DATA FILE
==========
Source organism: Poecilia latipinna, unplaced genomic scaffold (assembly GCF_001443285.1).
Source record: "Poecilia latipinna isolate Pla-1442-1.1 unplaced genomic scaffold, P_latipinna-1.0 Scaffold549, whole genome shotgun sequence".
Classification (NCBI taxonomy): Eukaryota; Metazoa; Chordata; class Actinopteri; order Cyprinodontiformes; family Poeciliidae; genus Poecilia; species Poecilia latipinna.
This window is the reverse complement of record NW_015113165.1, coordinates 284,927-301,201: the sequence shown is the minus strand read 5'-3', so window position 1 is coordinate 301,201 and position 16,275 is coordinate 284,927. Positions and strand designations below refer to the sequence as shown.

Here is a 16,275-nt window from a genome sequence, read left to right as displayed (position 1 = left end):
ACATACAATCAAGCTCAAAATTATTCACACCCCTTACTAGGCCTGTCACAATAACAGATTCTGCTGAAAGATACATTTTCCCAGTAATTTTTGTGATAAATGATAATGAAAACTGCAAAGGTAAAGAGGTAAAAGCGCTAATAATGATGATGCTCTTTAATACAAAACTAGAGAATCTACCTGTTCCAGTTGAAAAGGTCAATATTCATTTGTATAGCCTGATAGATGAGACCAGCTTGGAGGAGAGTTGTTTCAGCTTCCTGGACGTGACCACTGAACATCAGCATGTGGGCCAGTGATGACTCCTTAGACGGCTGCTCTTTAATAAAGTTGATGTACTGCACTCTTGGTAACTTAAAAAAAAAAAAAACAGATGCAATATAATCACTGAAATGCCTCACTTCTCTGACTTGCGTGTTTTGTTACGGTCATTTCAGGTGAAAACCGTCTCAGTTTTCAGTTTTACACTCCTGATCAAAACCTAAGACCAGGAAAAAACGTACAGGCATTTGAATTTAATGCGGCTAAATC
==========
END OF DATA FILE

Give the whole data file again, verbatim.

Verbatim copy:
Source organism: Poecilia latipinna, unplaced genomic scaffold (assembly GCF_001443285.1).
Source record: "Poecilia latipinna isolate Pla-1442-1.1 unplaced genomic scaffold, P_latipinna-1.0 Scaffold549, whole genome shotgun sequence".
Classification (NCBI taxonomy): Eukaryota; Metazoa; Chordata; class Actinopteri; order Cyprinodontiformes; family Poeciliidae; genus Poecilia; species Poecilia latipinna.
This window is the reverse complement of record NW_015113165.1, coordinates 284,927-301,201: the sequence shown is the minus strand read 5'-3', so window position 1 is coordinate 301,201 and position 16,275 is coordinate 284,927. Positions and strand designations below refer to the sequence as shown.

Here is a 16,275-nt window from a genome sequence, read left to right as displayed (position 1 = left end):
ACATACAATCAAGCTCAAAATTATTCACACCCCTTACTAGGCCTGTCACAATAACAGATTCTGCTGAAAGATACATTTTCCCAGTAATTTTTGTGATAAATGATAATGAAAACTGCAAAGGTAAAGAGGTAAAAGCGCTAATAATGATGATGCTCTTTAATACAAAACTAGAGAATCTACCTGTTCCAGTTGAAAAGGTCAATATTCATTTGTATAGCCTGATAGATGAGACCAGCTTGGAGGAGAGTTGTTTCAGCTTCCTGGACGTGACCACTGAACATCAGCATGTGGGCCAGTGATGACTCCTTAGACGGCTGCTCTTTAATAAAGTTGATGTACTGCACTCTTGGTAACTTAAAAAAAAAAAAAACAGATGCAATATAATCACTGAAATGCCTCACTTCTCTGACTTGCGTGTTTTGTTACGGTCATTTCAGGTGAAAACCGTCTCAGTTTTCAGTTTTACACTCCTGATCAAAACCTAAGACCAGGAAAAAACGTACAGGCATTTGAATTTAATGCGGCTAAATC